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Rift Between Indian Purists and Western 'Free-form' at Yoga Festival

by Sheela Philomena on March 10, 2011 at 2:19 PM
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 Rift Between Indian Purists and Western 'Free-form' at Yoga Festival

"Power flow yoga" performance by Shiva Rea, a Californian in low-cut white trousers shocked the traditionalists. By the time Shiva Rea, famed for inventing the high-energy Yoga Trance Dance, had completed her demonstration at a yoga festival in northern India, some 20 people had left the room.

"This is not yoga, it's just a show, but to succeed in California, this is what they have to do," griped Austrian yoga teacher Florian Palzinsky, 42, as he watched the Santa Monican.

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For thousands of years, yoga has been expressed through gradual control of the body, breath and mind.

But criticism of Rea's spirited show at the week-long International Yoga Festival in Rishikesh underscored the growing and sometimes acrimonious split between purists and practitioners of new, innovative forms of the art.
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Rishikesh, nestled in the Himalayan foothills, shot to world prominence when the Beatles visited in 1968 to learn about transcendental meditation from Maharishi Mahesh Yogi, helping to popularise ideas about Indian spirituality.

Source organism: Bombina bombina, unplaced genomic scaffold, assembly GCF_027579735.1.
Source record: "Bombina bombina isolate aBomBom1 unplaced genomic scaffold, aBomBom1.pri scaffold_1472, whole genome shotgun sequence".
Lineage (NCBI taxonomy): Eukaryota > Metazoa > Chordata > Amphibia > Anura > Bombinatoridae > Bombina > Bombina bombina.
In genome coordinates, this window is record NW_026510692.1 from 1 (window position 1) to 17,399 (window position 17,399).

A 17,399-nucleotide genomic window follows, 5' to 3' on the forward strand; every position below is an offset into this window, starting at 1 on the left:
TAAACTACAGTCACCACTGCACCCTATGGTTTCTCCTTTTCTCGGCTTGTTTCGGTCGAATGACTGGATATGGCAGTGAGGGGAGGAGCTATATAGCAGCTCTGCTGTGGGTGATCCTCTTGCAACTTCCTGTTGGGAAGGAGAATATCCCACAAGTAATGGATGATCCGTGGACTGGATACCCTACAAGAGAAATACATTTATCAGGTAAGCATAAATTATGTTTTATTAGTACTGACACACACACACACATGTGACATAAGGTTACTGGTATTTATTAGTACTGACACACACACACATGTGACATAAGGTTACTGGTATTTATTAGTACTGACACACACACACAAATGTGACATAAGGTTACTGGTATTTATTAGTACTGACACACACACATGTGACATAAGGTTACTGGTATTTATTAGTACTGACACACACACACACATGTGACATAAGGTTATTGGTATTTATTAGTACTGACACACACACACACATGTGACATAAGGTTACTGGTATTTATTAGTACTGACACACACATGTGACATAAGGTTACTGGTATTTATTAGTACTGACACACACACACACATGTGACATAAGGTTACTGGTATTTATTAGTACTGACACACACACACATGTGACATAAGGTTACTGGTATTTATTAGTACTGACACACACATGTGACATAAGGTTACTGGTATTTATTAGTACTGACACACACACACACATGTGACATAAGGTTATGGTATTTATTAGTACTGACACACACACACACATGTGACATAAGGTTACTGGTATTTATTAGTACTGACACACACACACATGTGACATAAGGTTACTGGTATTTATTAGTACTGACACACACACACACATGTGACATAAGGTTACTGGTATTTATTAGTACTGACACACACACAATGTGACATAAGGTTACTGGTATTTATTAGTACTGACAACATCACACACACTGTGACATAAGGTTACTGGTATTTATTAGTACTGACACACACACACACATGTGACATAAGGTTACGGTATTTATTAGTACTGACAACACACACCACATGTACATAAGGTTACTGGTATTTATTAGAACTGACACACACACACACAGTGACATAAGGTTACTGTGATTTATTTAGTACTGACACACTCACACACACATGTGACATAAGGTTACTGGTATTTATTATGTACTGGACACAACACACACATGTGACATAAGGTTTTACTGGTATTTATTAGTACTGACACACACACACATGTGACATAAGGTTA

Now hundreds of visitors, most of them foreigners, come each year to the festival from dozens of countries, bringing their yoga mats to learn about breathing, posture, chanting and nutrition from experts in all types of yoga.

The classes start at 4:00 am and go on until sunset.

"Yoga doesn't flow in our veins like it does in Indians so I came here to go back to basics," said French yoga teacher Juliette Allard, 38, who has been coming to the festival for the past three years.

German nutritionist Daniela Wolff, 50, said that she felt happiest with the festival's tradition-minded Indian teachers, such as the spry 103-year-old Indian guru Swami Yogananda who gave his course every morning at 6:00 am sharp.

"They are genuine, do not use fancy words, there is no music. Most importantly, they don't need to prove anything to anyone," Wolff said.

For Japanese yoga teacher Hikaru Hashimoto, the Americans "are very gifted at making yoga evolve -- at changing and inventing new styles that will spread throughout the world".

"But India is the first country of yoga. The basis of yoga is here," he insisted.

Nevertheless, the more unconventional practitioners succeeded in drawing the spotlight at the festival, such as white-robed American Gurmukh Kaur Khalsa -- born May Mary Gibson but now a devout Sikh.

Khalsa has given private lessons to stars such as Madonna, Cindy Crawford and Courtney Love, teaching Kundalini Yoga -- a meditative form of stretching -- and urging people to find the sunshine "in your hearts".

What really matters is that people "want to feel better, be closer to ourselves", she said. "That's what yoga is."

But Khalsa scandalised some festival-goers when her group held hands and chanted the word "Hallelujah" for 10 minutes, waving their bodies.

Tears poured down some faces of the group and others looked ecstatic after the session, but their emotional response did not impress critics.

"I've practised yoga for 20 years. To me, it's superficial, there's no depth -- it's like playing sports," said Indian yoga teacher Kamal Deep Ohlan, 35.

"Today, yoga has become a business when it should be a discovery of one's inner self, a philosophy."

Source: AFP
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